Welcome to Sounds of Europe, a platform for field recording. The blog of the website will travel to a different European country every month where a local organisation or artist will be responsible for maintaining it. Each country´s particular context and practices with regards to field recording will be explored and presented in a personal way.
Farewell soundscapes
04/15/2013 · marcin barski

Time to say good-bye: this is the last post from Poland. It was a real pleasure to write this blog and I hope you, the readers, found some interesting sounds here throughout last month. In this last post I want to share some music with you – and of course it will be music that at least to some extent is based on field recordings: sometimes as an additional sound source, sometimes as the most significant element of the compositions.

Let’s start with one of my favourite albums released here last year – Martyna Poznańska‘s „Hoarse Whisper”. Martyna is a young Polish sound artist living in Kraków and London, however recently you can meet here more likely in Berlin. She’s active in the local improv scene, working also on her sound art installations and visual projects. „Hoarse Whisper” is her debut album, highly recommended:

Young artists, especially working with electronic music, are strongly supported by the very prolific and for many years enormously active EtaLabel run by Grzegorz Bojanek. Even though their main focus is on ambient electronica, some of their releases utilise field recording samples in quite an interesting way. Browse their catalogue at the Etalabel website. Here’s one of the examples:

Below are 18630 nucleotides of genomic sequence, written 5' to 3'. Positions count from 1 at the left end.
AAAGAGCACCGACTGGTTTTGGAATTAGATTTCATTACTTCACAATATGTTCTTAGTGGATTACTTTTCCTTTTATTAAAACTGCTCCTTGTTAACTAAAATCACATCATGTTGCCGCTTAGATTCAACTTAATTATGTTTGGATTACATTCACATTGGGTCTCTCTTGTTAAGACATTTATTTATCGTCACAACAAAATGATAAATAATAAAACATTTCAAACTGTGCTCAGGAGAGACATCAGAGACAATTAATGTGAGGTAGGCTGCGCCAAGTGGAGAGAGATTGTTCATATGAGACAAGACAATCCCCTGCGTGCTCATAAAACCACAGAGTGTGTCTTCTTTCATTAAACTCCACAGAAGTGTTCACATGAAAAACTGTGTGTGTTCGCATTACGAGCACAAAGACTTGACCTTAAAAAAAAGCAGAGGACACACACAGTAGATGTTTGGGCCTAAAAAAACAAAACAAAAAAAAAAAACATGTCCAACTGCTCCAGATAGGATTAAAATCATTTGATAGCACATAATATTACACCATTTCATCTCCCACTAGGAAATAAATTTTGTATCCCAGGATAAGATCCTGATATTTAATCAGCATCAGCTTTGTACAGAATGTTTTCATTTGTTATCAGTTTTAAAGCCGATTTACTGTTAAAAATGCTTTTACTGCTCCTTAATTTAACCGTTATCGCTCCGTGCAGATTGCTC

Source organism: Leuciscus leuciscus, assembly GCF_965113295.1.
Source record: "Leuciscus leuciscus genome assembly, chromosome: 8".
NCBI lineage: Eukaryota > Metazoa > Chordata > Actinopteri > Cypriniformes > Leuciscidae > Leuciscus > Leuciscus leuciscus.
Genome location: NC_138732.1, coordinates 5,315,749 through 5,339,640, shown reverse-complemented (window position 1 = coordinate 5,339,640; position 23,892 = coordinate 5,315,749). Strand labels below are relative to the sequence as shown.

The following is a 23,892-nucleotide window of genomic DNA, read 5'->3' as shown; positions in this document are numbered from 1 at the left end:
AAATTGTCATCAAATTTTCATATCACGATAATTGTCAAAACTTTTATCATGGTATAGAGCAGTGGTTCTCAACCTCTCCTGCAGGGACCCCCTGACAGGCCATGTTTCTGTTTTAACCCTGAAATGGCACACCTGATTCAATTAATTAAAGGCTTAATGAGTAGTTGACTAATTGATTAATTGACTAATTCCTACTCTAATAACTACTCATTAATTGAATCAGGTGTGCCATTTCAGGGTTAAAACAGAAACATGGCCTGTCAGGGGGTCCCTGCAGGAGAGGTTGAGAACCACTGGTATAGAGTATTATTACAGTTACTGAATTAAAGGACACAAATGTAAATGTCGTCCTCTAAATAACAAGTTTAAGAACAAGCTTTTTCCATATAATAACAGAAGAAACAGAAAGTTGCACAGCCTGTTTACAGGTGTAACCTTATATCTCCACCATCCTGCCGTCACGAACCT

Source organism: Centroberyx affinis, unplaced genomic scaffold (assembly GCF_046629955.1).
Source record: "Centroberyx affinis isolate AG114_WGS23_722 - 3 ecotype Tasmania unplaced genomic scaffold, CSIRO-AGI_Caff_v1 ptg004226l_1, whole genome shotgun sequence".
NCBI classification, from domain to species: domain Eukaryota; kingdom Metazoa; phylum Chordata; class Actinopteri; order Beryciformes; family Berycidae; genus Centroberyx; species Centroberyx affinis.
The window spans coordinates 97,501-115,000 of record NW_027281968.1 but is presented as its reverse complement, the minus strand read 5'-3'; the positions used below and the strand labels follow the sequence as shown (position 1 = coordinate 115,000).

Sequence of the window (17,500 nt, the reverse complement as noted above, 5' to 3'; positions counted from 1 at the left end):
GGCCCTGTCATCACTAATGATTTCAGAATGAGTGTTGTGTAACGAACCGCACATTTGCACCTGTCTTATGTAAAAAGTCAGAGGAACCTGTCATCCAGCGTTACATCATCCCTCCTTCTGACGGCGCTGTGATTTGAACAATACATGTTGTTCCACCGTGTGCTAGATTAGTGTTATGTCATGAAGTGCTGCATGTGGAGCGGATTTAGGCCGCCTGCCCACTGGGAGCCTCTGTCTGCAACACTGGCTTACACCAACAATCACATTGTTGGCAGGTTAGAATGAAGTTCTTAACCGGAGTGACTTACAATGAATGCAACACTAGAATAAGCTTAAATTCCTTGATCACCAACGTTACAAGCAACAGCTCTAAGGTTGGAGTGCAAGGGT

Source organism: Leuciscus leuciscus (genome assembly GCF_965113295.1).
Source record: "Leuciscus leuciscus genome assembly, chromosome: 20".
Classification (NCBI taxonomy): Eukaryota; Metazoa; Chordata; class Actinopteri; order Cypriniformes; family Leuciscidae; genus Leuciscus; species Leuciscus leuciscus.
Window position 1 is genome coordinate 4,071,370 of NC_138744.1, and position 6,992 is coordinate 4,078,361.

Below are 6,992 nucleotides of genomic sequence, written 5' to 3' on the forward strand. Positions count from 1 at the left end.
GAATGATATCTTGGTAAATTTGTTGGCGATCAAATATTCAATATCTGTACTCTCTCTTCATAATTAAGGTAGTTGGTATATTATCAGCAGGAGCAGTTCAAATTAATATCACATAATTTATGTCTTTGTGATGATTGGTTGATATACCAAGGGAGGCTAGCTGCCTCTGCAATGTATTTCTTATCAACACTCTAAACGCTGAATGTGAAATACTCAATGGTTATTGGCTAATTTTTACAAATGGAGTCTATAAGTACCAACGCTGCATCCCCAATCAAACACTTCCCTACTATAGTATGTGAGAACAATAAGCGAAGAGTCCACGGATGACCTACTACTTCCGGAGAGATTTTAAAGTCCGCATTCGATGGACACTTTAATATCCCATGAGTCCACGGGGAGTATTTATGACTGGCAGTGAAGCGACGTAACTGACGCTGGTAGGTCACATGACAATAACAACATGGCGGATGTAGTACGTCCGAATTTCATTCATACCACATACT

Probably one of the first soundscape-aware musical projects in Poland were Theatre of Sound Atman. It’s easy to file them under psychedelic folk label but in fact there’s much more to their music than just it. As a kid I was most fascinated with the sound and the concept of their „Talking Meadow” cassettes, a field recordings of their musical workshops recorded outside the studio – the music itself was not at all more important that the sounds of nature in those recordings. It’s not easy to find this music anymore, however musicians involved in that project are still active – and still very much concerned about acoustic ecology and field recordings. Read more at the Magic Carpathians‘ website and listen below:

Finally, Rafał Iwański a.k.a. X-NAVI:ET. He is a percussionist and electronic sound artist working in the field of electro-acoustic music, a combination of analogue and digital electronic devices with acoustic instruments and field/found recordings. He was a co-founder of HATI, a duo whose improvised music employed the sounds of traditional ethnic instruments and re-cycled objects to create ritual and meditative atmospheres. In his solo works field recordings are very important sound source:

Of course, there are more examples and there’s much more great field-recordings-based music here – but let’s leave some for other occassions… or for those who want to make their own research into the subject. Thanks for reading this blog and even bigger thanks for listening.

Have nice soundscapes!